88. Ecumenism: What can we do?
88. Ecumenism: What can we do?

88. Ecumenism: What can we do?

Last week’s post argued that we must follow Christ’s example by ditching the overemphasis on our apostolicity and superiority to improve our current ecumenical efforts. Today’s post focuses on the scope of ecumenism, which obviously goes beyond doctrinal matters. To further help us freely engage with separated brethren, we must realise that various factors influence and, sometimes, continue to determine people’s religious affiliation.

The first is family values. The mainline non-Catholic denominations are centuries old. While the people who actually left the Catholic Church did so centuries ago, the current generation remains in those Churches because of family. Although many Pentecostals left the Catholic Church recently, we now have a second generation who were born Pentecostals. The Second Vatican Council’s Decree on Ecumenism affirms

“Even in the beginnings of this one and only Church of God there arose certain rifts, which the Apostle strongly condemned. But in subsequent centuries much more serious dissensions made their appearance and quite large communities came to be separated from full communion with the Catholic Church – for which, often enough, men of both sides were to blame. The children who are born into these Communities and who grow up believing in Christ cannot be accused of the sin involved in the separation, and the Catholic Church embraces upon them as brothers, with respect and affection” (Unitatis Redintegratio, 3).

Just as we bombard our children that being and remaining a Catholic is the ultimate, other Christian denominations and religions do the same to their children. Each religion or Christian denomination argues that it holds the truth. Hence, it is not always simple and easy to make a switch.

The second is the continuous value. As I argued in the past, religion has moved from obligation to consumption. In other words, people no longer attend church because God commanded it (obligation) but because they have a particular need to fulfil (consumption). They do not feel obliged to keep belonging to a religious organisation or participating in its activities if they no longer fulfil their needs (obligation). Therefore, while people are groomed in a particular faith from infancy, they continue as adults because they find value in that religious denomination.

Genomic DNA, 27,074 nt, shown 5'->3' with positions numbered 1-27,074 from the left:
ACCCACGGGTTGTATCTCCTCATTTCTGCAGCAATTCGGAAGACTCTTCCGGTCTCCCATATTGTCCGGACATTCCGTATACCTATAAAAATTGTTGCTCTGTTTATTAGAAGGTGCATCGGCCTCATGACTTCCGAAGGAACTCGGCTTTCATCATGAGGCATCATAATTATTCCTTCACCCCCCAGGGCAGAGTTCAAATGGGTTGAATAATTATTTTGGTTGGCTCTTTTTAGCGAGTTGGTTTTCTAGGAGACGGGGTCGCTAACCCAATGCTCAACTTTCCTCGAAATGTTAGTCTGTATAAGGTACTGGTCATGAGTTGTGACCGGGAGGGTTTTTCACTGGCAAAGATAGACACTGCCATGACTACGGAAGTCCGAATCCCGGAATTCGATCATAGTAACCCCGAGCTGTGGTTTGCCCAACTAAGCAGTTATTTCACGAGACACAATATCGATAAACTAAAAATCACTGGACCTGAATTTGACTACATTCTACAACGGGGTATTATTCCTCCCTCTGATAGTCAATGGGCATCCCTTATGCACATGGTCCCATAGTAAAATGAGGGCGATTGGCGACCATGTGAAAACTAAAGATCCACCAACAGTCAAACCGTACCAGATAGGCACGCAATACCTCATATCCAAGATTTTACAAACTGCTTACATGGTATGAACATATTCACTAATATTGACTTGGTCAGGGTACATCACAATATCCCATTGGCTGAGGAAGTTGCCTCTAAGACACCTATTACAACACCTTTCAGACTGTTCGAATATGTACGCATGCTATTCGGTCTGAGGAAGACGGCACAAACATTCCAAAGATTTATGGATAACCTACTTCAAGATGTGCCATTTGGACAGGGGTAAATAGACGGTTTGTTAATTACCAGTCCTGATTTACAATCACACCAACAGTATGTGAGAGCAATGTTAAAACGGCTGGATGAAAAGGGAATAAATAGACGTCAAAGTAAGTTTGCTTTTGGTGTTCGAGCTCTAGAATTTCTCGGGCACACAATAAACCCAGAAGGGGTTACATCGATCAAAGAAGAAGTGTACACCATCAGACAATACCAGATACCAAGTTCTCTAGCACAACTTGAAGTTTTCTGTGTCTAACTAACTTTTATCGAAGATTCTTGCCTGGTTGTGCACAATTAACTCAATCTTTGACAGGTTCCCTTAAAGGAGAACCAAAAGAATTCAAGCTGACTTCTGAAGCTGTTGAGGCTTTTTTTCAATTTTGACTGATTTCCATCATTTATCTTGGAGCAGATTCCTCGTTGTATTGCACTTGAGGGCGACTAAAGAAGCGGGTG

Moreover, an increasing number have left the Catholic Church because we, the clergy, abused or failed to give them value, even through the sacraments.

The third is identity and national pride. Religion is an intrinsic part of individual and national cultural identity. We have various national Churches, such as the Church of England, the Church of Scotland, Lutheranism, and the Russian Orthodox. Hence, expecting people to change their religion or Christian denomination is similar to wanting them to reject their identity.

 St Cyprian of Carthage first argued that there is no salvation outside the Church (Salus extra ecclesiam non est) in the third century AD.[1] Although this teaching, which has developed through history (now commonly worded as extra Ecclesiam nulla salus), remains valid, the Catholic Church recognises that non-Catholics can gain salvation. The Second Vatican Council says, “Those also can attain to salvation who through no fault of their own do not know the Gospel of Christ or His Church, yet sincerely seek God and moved by grace strive by their deeds to do His will as it is known to them through the dictates of conscience” (Lumen Gentium, 16).

Hence, we may need to be contextual when we argue that our separated brethren should know better and convert to Catholicism.

With a more fraternal disposition, it is easier for us to engage them. In his congratulatory message to the Ecumenical Patriarch Bartholomew on the 30th anniversary of this election, Pope Francis said: “Patriarch Bartholomew and I are united by a shared awareness of our joint pastoral responsibility towards the urgent challenges that the entire human family must face today”[2].